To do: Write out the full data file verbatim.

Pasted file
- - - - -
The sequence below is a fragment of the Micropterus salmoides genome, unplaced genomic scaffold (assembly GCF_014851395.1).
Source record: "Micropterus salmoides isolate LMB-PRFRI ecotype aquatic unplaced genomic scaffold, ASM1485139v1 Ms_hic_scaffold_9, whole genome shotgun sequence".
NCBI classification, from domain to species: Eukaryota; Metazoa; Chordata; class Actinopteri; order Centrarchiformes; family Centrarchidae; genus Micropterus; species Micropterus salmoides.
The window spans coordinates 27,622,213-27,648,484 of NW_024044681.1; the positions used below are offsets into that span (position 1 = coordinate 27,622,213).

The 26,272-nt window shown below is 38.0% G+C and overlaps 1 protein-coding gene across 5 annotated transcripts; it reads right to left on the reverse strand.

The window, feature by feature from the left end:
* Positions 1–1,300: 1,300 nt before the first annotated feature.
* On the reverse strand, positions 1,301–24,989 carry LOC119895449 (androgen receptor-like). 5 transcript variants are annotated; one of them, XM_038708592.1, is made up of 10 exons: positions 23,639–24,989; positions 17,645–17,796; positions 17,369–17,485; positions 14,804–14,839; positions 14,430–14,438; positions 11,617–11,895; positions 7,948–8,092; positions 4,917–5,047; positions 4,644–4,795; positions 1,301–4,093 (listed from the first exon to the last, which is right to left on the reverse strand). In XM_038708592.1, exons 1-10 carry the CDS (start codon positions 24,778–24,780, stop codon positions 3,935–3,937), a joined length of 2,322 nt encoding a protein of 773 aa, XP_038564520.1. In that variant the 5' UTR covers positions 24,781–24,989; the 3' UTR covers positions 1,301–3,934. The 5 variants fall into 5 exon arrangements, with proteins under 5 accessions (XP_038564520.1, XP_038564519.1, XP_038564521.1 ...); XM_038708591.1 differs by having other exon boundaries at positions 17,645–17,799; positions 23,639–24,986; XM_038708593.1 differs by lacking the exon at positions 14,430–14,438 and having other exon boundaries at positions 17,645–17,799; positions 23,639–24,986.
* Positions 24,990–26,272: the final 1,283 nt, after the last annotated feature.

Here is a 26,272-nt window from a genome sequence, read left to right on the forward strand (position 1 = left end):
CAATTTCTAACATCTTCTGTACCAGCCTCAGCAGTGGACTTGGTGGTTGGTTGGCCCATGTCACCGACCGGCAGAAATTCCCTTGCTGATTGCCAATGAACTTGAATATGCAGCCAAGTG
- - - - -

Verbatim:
The sequence below is a fragment of the Micropterus salmoides genome, unplaced genomic scaffold (assembly GCF_014851395.1).
Source record: "Micropterus salmoides isolate LMB-PRFRI ecotype aquatic unplaced genomic scaffold, ASM1485139v1 Ms_hic_scaffold_9, whole genome shotgun sequence".
NCBI classification, from domain to species: Eukaryota; Metazoa; Chordata; class Actinopteri; order Centrarchiformes; family Centrarchidae; genus Micropterus; species Micropterus salmoides.
The window spans coordinates 27,622,213-27,648,484 of NW_024044681.1; the positions used below are offsets into that span (position 1 = coordinate 27,622,213).

The 26,272-nt window shown below is 38.0% G+C and overlaps 1 protein-coding gene across 5 annotated transcripts; it reads right to left on the reverse strand.

The window, feature by feature from the left end:
* Positions 1–1,300: 1,300 nt before the first annotated feature.
* On the reverse strand, positions 1,301–24,989 carry LOC119895449 (androgen receptor-like). 5 transcript variants are annotated; one of them, XM_038708592.1, is made up of 10 exons: positions 23,639–24,989; positions 17,645–17,796; positions 17,369–17,485; positions 14,804–14,839; positions 14,430–14,438; positions 11,617–11,895; positions 7,948–8,092; positions 4,917–5,047; positions 4,644–4,795; positions 1,301–4,093 (listed from the first exon to the last, which is right to left on the reverse strand). In XM_038708592.1, exons 1-10 carry the CDS (start codon positions 24,778–24,780, stop codon positions 3,935–3,937), a joined length of 2,322 nt encoding a protein of 773 aa, XP_038564520.1. In that variant the 5' UTR covers positions 24,781–24,989; the 3' UTR covers positions 1,301–3,934. The 5 variants fall into 5 exon arrangements, with proteins under 5 accessions (XP_038564520.1, XP_038564519.1, XP_038564521.1 ...); XM_038708591.1 differs by having other exon boundaries at positions 17,645–17,799; positions 23,639–24,986; XM_038708593.1 differs by lacking the exon at positions 14,430–14,438 and having other exon boundaries at positions 17,645–17,799; positions 23,639–24,986.
* Positions 24,990–26,272: the final 1,283 nt, after the last annotated feature.

Here is a 26,272-nt window from a genome sequence, read left to right on the forward strand (position 1 = left end):
CAATTTCTAACATCTTCTGTACCAGCCTCAGCAGTGGACTTGGTGGTTGGTTGGCCCATGTCACCGACCGGCAGAAATTCCCTTGCTGATTGCCAATGAACTTGAATATGCAGCCAAGTG